When Howard County unveils its new 63,000-square-foot library in December, patrons will be welcomed into a high-tech facility with a computer classroom and a historical center. Officials also plan a garden that they envision will be charming enough for weddings. Baltimore's Enoch Pratt Free Library system will this month open its first small eatery in a neighborhood branch, where people can snack on fresh pastries, sandwiches or coffee while they use the library's wi-fi. Far from the stuffy, silent archives of old, today's libraries are inviting patrons to come often and linger, have a snack and meet with friends.
NEWS
By Jackie Powder and Jackie Powder,SUN STAFF | September 30, 1996
To bolster the financial future of Carroll County's public libraries, the library system's board of trustees has approved the creation of an endowment to pay for renovation and expansion work and other projects.The board last week approved an agreement with the Community Foundation of Carroll County to manage the fund, which will be established with $6,000 in donations to the library, mainly from residents."We are looking for ways to make our limited resources go a little farther and attract some additional funds that aren't directly related to texts," said Scott Reinhart, assistant director of the county's library system.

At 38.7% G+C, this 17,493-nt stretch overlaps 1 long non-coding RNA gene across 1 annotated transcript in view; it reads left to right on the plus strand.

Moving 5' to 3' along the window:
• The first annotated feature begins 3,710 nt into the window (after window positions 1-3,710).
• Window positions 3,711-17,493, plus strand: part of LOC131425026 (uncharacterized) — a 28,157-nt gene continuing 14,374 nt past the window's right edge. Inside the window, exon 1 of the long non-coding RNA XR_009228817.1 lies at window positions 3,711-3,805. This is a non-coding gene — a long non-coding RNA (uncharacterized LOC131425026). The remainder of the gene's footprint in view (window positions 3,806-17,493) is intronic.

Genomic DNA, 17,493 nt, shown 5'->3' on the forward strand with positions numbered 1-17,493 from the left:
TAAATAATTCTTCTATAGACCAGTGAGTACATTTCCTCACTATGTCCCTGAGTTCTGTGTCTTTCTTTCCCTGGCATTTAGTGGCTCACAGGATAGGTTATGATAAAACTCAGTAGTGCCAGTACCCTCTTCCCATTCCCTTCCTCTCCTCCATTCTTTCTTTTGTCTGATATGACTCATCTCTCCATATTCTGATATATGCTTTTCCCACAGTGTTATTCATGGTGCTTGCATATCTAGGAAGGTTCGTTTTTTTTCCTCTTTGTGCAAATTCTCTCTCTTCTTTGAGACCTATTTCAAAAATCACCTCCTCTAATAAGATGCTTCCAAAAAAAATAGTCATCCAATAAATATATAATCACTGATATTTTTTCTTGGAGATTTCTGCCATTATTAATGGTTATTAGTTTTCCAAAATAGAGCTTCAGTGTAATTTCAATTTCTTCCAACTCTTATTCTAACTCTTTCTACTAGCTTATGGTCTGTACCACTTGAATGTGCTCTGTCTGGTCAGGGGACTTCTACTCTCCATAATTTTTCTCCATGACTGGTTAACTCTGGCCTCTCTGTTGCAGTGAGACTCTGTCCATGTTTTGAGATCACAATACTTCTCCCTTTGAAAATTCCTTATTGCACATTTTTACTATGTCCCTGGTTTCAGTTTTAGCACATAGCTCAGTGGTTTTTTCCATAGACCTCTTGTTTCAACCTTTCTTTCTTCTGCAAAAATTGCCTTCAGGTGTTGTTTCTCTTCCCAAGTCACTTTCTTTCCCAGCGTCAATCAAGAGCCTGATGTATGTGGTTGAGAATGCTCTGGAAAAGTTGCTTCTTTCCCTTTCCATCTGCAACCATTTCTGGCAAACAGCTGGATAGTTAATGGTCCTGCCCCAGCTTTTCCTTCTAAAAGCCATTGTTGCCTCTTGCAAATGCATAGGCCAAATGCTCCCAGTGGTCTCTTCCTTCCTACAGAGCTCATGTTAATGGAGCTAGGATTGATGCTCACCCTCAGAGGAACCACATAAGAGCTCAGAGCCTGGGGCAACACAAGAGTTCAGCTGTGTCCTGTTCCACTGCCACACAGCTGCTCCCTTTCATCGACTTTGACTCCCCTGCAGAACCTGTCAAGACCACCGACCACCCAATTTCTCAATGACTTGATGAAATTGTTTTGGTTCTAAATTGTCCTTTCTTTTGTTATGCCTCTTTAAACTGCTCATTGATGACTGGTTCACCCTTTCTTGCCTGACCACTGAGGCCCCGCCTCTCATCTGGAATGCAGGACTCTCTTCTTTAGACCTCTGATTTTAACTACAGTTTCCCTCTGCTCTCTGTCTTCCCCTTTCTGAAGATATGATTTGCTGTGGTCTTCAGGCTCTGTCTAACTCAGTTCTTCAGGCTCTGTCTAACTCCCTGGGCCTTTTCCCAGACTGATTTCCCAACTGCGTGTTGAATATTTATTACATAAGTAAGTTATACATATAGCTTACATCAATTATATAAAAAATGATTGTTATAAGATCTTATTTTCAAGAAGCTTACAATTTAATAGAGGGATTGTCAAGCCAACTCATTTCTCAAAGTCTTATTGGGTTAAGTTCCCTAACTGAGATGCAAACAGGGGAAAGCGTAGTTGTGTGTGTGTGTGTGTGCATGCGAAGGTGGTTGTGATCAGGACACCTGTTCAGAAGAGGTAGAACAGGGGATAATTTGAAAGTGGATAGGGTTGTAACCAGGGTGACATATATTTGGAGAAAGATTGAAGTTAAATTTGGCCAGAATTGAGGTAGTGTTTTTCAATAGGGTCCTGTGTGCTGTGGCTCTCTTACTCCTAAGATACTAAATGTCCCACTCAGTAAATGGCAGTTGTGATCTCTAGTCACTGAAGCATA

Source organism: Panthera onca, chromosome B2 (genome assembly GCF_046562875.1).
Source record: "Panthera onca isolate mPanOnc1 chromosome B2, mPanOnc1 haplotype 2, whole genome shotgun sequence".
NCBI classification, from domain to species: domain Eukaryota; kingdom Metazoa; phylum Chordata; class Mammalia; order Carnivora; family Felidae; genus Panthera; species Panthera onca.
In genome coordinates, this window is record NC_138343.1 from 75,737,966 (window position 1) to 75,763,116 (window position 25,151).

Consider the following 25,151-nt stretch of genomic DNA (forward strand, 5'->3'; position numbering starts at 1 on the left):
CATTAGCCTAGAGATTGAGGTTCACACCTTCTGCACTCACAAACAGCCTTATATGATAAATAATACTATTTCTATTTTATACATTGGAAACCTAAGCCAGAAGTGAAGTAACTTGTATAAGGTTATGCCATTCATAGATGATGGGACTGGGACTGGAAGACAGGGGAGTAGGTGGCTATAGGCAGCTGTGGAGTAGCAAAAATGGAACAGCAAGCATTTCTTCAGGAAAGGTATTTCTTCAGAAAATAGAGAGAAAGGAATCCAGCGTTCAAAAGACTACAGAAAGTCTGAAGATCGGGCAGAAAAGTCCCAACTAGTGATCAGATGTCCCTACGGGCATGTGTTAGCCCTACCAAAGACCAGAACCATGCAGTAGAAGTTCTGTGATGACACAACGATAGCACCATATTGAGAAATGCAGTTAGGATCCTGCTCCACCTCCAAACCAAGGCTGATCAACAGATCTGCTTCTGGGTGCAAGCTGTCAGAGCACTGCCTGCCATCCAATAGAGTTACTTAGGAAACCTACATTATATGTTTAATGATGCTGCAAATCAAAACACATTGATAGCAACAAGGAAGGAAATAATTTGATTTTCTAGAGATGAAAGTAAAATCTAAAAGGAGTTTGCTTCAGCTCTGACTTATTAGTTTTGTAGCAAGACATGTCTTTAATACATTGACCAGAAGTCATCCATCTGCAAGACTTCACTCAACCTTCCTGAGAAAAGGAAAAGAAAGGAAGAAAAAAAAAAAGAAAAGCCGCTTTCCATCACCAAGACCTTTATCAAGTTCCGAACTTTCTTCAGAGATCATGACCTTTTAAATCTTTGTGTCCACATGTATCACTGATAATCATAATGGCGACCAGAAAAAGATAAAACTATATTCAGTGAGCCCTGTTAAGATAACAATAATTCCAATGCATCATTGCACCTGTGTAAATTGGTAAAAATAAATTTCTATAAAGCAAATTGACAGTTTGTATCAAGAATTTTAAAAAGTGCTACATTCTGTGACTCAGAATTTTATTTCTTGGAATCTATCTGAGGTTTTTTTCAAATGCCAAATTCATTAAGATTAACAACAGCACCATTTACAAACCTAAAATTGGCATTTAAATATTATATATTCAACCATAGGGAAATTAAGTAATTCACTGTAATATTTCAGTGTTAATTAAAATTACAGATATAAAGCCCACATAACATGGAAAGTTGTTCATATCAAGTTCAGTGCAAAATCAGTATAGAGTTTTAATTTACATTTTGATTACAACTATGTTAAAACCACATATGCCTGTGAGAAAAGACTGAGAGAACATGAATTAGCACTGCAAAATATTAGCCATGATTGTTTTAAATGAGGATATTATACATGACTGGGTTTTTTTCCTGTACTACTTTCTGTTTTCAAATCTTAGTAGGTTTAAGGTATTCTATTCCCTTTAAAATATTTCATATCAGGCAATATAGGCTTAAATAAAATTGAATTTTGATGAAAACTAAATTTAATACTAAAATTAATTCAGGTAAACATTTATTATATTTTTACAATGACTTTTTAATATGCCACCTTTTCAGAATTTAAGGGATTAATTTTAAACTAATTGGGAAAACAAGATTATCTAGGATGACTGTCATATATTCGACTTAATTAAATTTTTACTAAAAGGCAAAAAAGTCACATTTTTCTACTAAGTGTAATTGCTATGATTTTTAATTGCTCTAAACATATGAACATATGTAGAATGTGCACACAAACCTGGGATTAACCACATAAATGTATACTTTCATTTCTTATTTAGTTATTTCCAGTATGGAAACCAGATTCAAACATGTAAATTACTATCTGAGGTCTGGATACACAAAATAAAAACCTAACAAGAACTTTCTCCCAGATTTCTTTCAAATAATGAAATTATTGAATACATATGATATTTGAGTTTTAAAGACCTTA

NEWS
By Melody Holmes and Melody Holmes,SUN STAFF | August 13, 2001
When the Westminster branch of Carroll County Public Library reopens after closing for a few days this month, patrons will find a reconfigured interior -- complete with a cafe area. The East Main Street branch will be closed Thursday through Saturday, and the changes will make more efficient use of staff and space, said branch manager Lois Leasure. The cafe area will include gourmet coffee, snack machines and seating space. Periodicals will be relocated next to the cafe for convenient reading during patrons' coffee breaks.
ENTERTAINMENT
By Mary Carole McCauley, The Baltimore Sun | August 8, 2011